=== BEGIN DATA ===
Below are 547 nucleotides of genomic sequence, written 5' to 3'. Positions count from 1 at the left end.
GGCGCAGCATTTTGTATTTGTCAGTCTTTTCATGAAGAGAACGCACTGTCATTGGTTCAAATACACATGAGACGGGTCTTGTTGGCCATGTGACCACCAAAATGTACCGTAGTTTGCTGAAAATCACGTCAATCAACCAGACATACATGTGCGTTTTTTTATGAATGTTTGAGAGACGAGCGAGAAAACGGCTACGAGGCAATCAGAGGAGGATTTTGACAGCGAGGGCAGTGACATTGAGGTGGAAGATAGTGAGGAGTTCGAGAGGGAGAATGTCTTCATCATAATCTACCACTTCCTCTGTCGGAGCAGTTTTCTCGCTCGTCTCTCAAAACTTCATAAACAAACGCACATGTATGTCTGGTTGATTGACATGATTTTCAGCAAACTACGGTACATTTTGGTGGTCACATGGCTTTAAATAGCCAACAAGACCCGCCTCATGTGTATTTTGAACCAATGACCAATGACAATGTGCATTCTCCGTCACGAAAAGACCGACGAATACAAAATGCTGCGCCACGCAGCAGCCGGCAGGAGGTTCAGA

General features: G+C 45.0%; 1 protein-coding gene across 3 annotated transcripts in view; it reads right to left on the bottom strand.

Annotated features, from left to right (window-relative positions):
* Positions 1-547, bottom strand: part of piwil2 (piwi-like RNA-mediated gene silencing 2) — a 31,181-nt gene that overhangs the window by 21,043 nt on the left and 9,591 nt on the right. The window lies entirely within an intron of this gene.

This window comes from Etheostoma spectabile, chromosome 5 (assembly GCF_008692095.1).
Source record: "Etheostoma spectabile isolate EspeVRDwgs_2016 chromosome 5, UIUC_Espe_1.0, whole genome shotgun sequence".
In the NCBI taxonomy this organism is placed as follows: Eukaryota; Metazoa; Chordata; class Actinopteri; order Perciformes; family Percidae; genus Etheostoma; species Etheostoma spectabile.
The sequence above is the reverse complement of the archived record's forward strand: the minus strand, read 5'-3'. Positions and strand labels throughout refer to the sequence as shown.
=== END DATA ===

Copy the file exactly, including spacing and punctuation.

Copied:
Below are 547 nucleotides of genomic sequence, written 5' to 3'. Positions count from 1 at the left end.
GGCGCAGCATTTTGTATTTGTCAGTCTTTTCATGAAGAGAACGCACTGTCATTGGTTCAAATACACATGAGACGGGTCTTGTTGGCCATGTGACCACCAAAATGTACCGTAGTTTGCTGAAAATCACGTCAATCAACCAGACATACATGTGCGTTTTTTTATGAATGTTTGAGAGACGAGCGAGAAAACGGCTACGAGGCAATCAGAGGAGGATTTTGACAGCGAGGGCAGTGACATTGAGGTGGAAGATAGTGAGGAGTTCGAGAGGGAGAATGTCTTCATCATAATCTACCACTTCCTCTGTCGGAGCAGTTTTCTCGCTCGTCTCTCAAAACTTCATAAACAAACGCACATGTATGTCTGGTTGATTGACATGATTTTCAGCAAACTACGGTACATTTTGGTGGTCACATGGCTTTAAATAGCCAACAAGACCCGCCTCATGTGTATTTTGAACCAATGACCAATGACAATGTGCATTCTCCGTCACGAAAAGACCGACGAATACAAAATGCTGCGCCACGCAGCAGCCGGCAGGAGGTTCAGA

General features: G+C 45.0%; 1 protein-coding gene across 3 annotated transcripts in view; it reads right to left on the bottom strand.

Annotated features, from left to right (window-relative positions):
* Positions 1-547, bottom strand: part of piwil2 (piwi-like RNA-mediated gene silencing 2) — a 31,181-nt gene that overhangs the window by 21,043 nt on the left and 9,591 nt on the right. The window lies entirely within an intron of this gene.

This window comes from Etheostoma spectabile, chromosome 5 (assembly GCF_008692095.1).
Source record: "Etheostoma spectabile isolate EspeVRDwgs_2016 chromosome 5, UIUC_Espe_1.0, whole genome shotgun sequence".
In the NCBI taxonomy this organism is placed as follows: Eukaryota; Metazoa; Chordata; class Actinopteri; order Perciformes; family Percidae; genus Etheostoma; species Etheostoma spectabile.
The sequence above is the reverse complement of the archived record's forward strand: the minus strand, read 5'-3'. Positions and strand labels throughout refer to the sequence as shown.